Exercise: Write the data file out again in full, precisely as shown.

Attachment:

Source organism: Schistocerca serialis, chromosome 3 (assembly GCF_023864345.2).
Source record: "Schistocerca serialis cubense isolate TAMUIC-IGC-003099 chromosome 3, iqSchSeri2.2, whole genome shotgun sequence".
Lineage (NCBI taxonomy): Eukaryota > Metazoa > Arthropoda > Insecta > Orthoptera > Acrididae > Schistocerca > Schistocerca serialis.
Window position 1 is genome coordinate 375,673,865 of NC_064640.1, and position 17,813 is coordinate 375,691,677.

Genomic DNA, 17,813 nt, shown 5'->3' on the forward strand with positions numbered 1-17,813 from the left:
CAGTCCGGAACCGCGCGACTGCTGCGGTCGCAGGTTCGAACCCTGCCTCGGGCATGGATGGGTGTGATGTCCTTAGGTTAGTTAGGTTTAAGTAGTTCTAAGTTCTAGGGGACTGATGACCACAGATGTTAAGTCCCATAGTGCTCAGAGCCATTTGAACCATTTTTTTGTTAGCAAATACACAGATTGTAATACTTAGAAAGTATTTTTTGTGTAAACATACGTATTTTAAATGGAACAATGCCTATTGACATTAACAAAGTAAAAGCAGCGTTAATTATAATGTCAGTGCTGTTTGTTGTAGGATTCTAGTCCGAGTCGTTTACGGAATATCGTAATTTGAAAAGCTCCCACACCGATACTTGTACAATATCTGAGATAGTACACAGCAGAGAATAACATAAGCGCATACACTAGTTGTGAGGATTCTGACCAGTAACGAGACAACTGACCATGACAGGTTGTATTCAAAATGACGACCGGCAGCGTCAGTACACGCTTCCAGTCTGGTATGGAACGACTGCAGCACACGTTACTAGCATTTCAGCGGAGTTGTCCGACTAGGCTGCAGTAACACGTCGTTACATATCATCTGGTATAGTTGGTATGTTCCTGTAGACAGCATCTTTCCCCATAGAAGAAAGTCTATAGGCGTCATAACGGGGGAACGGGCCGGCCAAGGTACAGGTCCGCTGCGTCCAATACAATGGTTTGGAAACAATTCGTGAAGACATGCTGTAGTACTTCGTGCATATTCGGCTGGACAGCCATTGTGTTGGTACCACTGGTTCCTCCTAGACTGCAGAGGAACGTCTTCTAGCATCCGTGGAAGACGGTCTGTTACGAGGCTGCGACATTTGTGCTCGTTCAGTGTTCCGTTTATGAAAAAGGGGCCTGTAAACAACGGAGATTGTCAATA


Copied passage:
Source organism: Schistocerca serialis, chromosome 3 (assembly GCF_023864345.2).
Source record: "Schistocerca serialis cubense isolate TAMUIC-IGC-003099 chromosome 3, iqSchSeri2.2, whole genome shotgun sequence".
Lineage (NCBI taxonomy): Eukaryota > Metazoa > Arthropoda > Insecta > Orthoptera > Acrididae > Schistocerca > Schistocerca serialis.
Window position 1 is genome coordinate 375,673,865 of NC_064640.1, and position 17,813 is coordinate 375,691,677.

Genomic DNA, 17,813 nt, shown 5'->3' on the forward strand with positions numbered 1-17,813 from the left:
CAGTCCGGAACCGCGCGACTGCTGCGGTCGCAGGTTCGAACCCTGCCTCGGGCATGGATGGGTGTGATGTCCTTAGGTTAGTTAGGTTTAAGTAGTTCTAAGTTCTAGGGGACTGATGACCACAGATGTTAAGTCCCATAGTGCTCAGAGCCATTTGAACCATTTTTTTGTTAGCAAATACACAGATTGTAATACTTAGAAAGTATTTTTTGTGTAAACATACGTATTTTAAATGGAACAATGCCTATTGACATTAACAAAGTAAAAGCAGCGTTAATTATAATGTCAGTGCTGTTTGTTGTAGGATTCTAGTCCGAGTCGTTTACGGAATATCGTAATTTGAAAAGCTCCCACACCGATACTTGTACAATATCTGAGATAGTACACAGCAGAGAATAACATAAGCGCATACACTAGTTGTGAGGATTCTGACCAGTAACGAGACAACTGACCATGACAGGTTGTATTCAAAATGACGACCGGCAGCGTCAGTACACGCTTCCAGTCTGGTATGGAACGACTGCAGCACACGTTACTAGCATTTCAGCGGAGTTGTCCGACTAGGCTGCAGTAACACGTCGTTACATATCATCTGGTATAGTTGGTATGTTCCTGTAGACAGCATCTTTCCCCATAGAAGAAAGTCTATAGGCGTCATAACGGGGGAACGGGCCGGCCAAGGTACAGGTCCGCTGCGTCCAATACAATGGTTTGGAAACAATTCGTGAAGACATGCTGTAGTACTTCGTGCATATTCGGCTGGACAGCCATTGTGTTGGTACCACTGGTTCCTCCTAGACTGCAGAGGAACGTCTTCTAGCATCCGTGGAAGACGGTCTGTTACGAGGCTGCGACATTTGTGCTCGTTCAGTGTTCCGTTTATGAAAAAGGGGCCTGTAAACAACGGAGATTGTCAATA